• “The overwhelming majority of border patrol, emergency management and immigration enforcement staff would be able to keep doing their jobs, though with their pay delayed.”

Air traffic control and TSA

  • Air traffic controllers, who fall under the jurisdiction of the Federal Aviation Administration (which is under the Transportation Department umbrella) are deemed “essential,” and will keep working during a partial shutdown.
  • Similarly, Transportation Security Administration agents are also considered “essential” so airline travel is not expected to see disruptions on this front.

The federal judiciary

  • The judiciary is able to maintain operations for a short period of time after funding runs out by using money it’s gathered from various courts-related fees including “funds derived from court filings.”
  • In 2018, the judiciary said it had the wherewithal to keep its operations open for about three weeks.

Washington, DC

  • The city now has more autonomy over its budget and should be able to maintain most of its services, despite ties to federal appropriations.
  • During the 2013 shutdown, city officials had to scramble to ensure that DC had the money it needed to remain operational, but since then Congress has approved measures to insulate the impact on the city in the event of a shutdown.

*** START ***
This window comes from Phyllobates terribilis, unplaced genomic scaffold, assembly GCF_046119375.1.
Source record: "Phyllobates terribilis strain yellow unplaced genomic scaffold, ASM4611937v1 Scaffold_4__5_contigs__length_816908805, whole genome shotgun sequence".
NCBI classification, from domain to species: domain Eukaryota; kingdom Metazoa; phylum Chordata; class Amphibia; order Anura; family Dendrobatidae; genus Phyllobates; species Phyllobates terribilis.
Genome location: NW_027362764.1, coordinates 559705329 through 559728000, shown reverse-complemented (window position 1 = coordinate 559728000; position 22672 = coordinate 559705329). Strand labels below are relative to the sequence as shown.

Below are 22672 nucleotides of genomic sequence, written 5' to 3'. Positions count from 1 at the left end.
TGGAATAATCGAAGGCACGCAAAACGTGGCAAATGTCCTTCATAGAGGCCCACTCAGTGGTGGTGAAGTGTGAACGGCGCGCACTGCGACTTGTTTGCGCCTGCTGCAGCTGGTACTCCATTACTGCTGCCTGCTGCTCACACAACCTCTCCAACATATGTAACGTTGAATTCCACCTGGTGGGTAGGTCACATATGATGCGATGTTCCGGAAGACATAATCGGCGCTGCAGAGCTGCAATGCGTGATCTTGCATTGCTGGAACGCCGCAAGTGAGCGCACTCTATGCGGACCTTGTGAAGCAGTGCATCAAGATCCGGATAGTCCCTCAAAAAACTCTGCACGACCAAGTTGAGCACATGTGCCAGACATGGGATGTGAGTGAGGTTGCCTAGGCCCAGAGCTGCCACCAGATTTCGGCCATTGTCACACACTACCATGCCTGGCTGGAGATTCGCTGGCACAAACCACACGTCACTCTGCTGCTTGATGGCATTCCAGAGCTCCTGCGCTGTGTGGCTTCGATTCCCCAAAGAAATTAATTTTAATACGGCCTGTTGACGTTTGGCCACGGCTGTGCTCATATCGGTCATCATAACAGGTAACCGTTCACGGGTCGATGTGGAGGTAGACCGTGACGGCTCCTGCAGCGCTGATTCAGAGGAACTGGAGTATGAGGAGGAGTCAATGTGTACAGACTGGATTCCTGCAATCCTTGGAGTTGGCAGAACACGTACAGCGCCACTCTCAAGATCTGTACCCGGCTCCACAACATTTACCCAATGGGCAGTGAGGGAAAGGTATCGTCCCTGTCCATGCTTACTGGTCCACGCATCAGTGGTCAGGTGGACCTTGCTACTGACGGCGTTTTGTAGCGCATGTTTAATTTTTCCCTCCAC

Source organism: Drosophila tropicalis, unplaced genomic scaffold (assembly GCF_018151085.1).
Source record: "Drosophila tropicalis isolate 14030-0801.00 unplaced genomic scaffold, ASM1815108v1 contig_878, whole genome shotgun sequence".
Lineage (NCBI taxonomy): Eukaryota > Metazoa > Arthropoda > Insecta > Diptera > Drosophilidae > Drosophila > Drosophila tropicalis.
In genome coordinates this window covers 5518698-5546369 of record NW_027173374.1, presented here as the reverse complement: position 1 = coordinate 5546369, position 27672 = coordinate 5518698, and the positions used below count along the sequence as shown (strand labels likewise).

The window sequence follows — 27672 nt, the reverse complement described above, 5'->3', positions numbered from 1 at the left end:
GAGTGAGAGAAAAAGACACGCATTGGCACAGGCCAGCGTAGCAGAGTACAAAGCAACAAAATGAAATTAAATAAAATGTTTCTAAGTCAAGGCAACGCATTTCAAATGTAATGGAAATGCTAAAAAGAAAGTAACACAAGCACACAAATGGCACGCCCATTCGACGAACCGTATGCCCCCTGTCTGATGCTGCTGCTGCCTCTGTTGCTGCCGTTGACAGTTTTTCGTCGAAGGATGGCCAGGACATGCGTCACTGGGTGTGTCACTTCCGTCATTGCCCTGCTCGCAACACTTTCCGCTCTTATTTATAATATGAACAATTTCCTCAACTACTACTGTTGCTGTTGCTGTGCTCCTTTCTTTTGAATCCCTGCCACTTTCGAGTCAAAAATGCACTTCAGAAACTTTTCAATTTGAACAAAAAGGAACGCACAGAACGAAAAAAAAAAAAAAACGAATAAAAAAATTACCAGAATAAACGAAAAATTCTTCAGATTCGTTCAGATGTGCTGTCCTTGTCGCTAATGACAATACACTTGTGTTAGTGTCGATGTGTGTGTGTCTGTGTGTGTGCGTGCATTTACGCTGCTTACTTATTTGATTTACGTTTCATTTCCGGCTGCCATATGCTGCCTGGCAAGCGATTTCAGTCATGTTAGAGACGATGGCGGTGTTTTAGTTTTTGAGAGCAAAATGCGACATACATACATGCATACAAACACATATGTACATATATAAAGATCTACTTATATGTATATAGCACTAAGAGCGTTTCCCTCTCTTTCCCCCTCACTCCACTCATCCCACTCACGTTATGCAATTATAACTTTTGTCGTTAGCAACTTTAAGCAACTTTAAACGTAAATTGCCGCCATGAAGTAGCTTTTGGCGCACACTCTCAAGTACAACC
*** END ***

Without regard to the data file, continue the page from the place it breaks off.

Museums

  • The Smithsonian derives funding from the Interior Department, which has yet to be funded, but it announced on Friday that it will continue operations of its museums and the National Zoo through Jan. 1 by using funds from previous years.

What could be affected by a partial shutdown

Every agency has its own contingency plan set up in case of a shutdown, and there are a couple bodies including the IRS and National Parks that could see some pauses or breaks in service. Additionally, the president has the ability to determine whether any service is “essential” or not — so it’s possible he could try to shut down a key government function like air traffic control if he really wanted to make a point.

 

National parks

  • National parks — which are funded as part of the Interior Department — have long been one of the most visible government entities affected by a shutdown and many will remain open. Much like last January’s shutdown, many national parks are still accessible to visitors, but they will have limited staffing and closed access to various park facilities, including restrooms.
  • Visitors are able to look up and check the status of different national parks at the national park index.

The IRS

  • A key body under the Treasury Department, the IRS has indicated that it plans to furlough a significant fraction of its workers under a contingency plan, since tax season has yet to get underway.

State Department services

  • People will still be able to obtain passports and visas, although the State Department could curtail issuing them if those services are offered in buildings run by another agency that is shut down.

Environmental and food inspections

  • The Environmental Protection Agency and the Food and Drug Administration could both reduce the number of inspections they are conducting on hazardous sites and various food products, respectively.
Posted in United States.

Leave a Reply

Your email address will not be published. Required fields are marked *

Human Verification: In order to verify that you are a human and not a spam bot, please enter the answer into the following box below based on the instructions contained in the graphic.